Podcast ad revenue will more than double by 2021

29 June 2018 Consulting.us

Podcasts have taken the digital world by storm, generating ad revenues in the US which surpassed $300 million last year. New research from PwC and the IAB projects spectacular year-on-year growth, leading to a market worth some $660 million by 2020.

Many have lamented the quiet death of the novel and newspapers as a consequence of modern technology. But, although it comes in a digital guise, podcasting is in some sense a more traditional method of providing information and entertainment. After all, humans were listening to one another for millennia before the invention of the printing press.

Liberated from the visual grip of a book or screen, podcast consumers can drive, cook, commute, shop and exercise while listening to a show they can freely download and pause at will. They have a huge range of choice – from political talk shows, to cultural discussions, sports updates and business news – that is comparable to the web and comes in an easily downloadable format with simple subscription options.

Advertisers have been quick off the mark, paying podcasters to promote their products, typically at the start of the show, in a non-intrusive manner. Podcast ads are also extremely focused – right-wing talk shows are flush with ads for survivalist equipment, while healthy eating podcasters are courted by juicer makers and organic chocolatiers.

Small wonder that US ad revenue from podcasts shot up to an estimated $314 million in 2017, almost double the roughly $170 million generated in 2016. The figures come from Big Four accounting and consulting firm PwC and the Interactive Advertising Bureau (IAB), which have released their second annual Podcast Ad Revenue Study.

The survey – which combines both self-reported revenue and estimates garnered from market analysis – makes happy reading for advertisers. Revenue is projected to top $400 million this year, break the $500 million barrier in 2019, and edge closer to $700 million by the turn of the decade. 

US podcast advertising revenue is expected to grow

Better technology is one catalyst for the rapid rise in revenue (projected to grow 111% between 2017 and 2020) says Anna Bager, an Executive Vice President at the IAB. Smart speakers have contributed to growth in audience and advertising investments as well," she says.

"Voice and audio are central to interactions with everything in the home from smart speakers to appliances, smart TVs, and home audio systems. Over 70% of people with a smart speaker listen to more audio."

Youth is also on the podcasters’ side, with one Reuters survey finding that half of all under-35s tune in regularly. “The growing trend toward ‘anywhere and everywhere’ media engagement has created tremendous opportunity for digital media, of which podcasting is a significant component,” said David Silverman, Partner at PwC US.

“Whether at home on a smart speaker, at work on a PC, or somewhere in between on a mobile device, more and more Americans are listening while they live, providing a robust podcast platform where advertisers can connect with today’s consumers.”

Revenue by Content Genre – 2017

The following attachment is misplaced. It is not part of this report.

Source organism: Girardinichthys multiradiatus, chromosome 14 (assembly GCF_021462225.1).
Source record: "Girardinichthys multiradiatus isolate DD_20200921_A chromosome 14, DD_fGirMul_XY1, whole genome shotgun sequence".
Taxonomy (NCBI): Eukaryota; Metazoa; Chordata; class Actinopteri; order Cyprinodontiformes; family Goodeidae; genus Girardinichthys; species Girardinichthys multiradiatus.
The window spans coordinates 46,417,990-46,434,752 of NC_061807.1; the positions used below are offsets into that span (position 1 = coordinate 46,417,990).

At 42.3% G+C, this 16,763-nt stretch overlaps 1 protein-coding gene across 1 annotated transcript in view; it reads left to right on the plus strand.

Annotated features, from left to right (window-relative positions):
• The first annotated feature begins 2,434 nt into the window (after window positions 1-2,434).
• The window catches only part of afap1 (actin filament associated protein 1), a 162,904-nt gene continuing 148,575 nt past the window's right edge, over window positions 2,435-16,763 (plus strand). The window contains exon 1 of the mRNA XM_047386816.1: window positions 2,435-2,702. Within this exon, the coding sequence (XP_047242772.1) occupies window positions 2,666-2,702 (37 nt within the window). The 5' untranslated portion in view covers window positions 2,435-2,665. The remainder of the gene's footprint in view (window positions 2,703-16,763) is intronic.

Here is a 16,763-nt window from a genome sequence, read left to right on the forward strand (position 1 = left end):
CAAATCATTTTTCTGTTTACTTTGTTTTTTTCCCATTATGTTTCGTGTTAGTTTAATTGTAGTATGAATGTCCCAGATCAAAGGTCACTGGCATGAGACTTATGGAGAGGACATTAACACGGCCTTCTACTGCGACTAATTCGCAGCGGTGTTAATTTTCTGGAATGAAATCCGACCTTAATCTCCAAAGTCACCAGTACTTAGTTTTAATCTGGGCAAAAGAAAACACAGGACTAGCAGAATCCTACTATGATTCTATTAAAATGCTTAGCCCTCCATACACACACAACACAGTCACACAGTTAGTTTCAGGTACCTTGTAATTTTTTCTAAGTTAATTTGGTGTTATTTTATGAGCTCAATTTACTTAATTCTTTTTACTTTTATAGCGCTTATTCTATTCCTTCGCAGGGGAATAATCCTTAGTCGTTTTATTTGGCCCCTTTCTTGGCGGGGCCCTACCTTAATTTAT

From an advertising perspective, not all podcasts are created equal. PwC/IAB research shows that, by category, Arts & Entertainment; Technology; News/Politics; and Business podcasts, together generate more than half of all revenue. Arts & Entertainment – which can include anything from celebrity podcasts to theater reviews – commands the juiciest share of the pie at 16.8%.

Comedy and education also provide their fair share of total revenue at 10.6% and 9.6% respectively. Medicine, Fiction, Games, and Children’s Programming are the least profitable domains for advertisers, who PwC also found greatly prefer deploying ads that are related to the podcast content.

Revenue by Industry Category – 2017

Broken down by industry category, Financial Services; Retail; Arts & Entertainment; and Business-to-Business captured a combined 59% of all revenue. Financial Services was the outright leader, generating 18% of the total as banking and insurance ads permeate the podcast landscape.

Telecommunications, Automotive, ecommerce, Corporate and Food & Beverage ads also perform well. Languishing at the bottom of the table are Pharmaceuticals and Tourism products, which suffer from a content disadvantage, particularly among the young.

Small potatoes

Although podcast ad revenue in the US is expected to reach $660 million by 2020, an almost tenfold increase on just a few years ago, it will still occupy a relatively small share of the nation’s digital advertising goldmine. Total digital ad revenues are expected to top $100 billion in 2018.

Recent analysis from FTI Consulting projected US online ad spending to reach $123 billion by 2021. In the consulting firm’s estimation, digital advertising will soon account for an 80% share of the entire ad industry, up from around 36% at present. Between them, Facebook and Google control around 70% of the current digital advertising market. 

The ad industry faces disruption on another front – the consulting business. As evidenced by Accenture Interactive’s bold move into the digital advertising space, consulting firms have spotted vulnerabilities in their old rivals and, after years of helping clients move their advertising in-house, are now getting directly involved in buying ads themselves.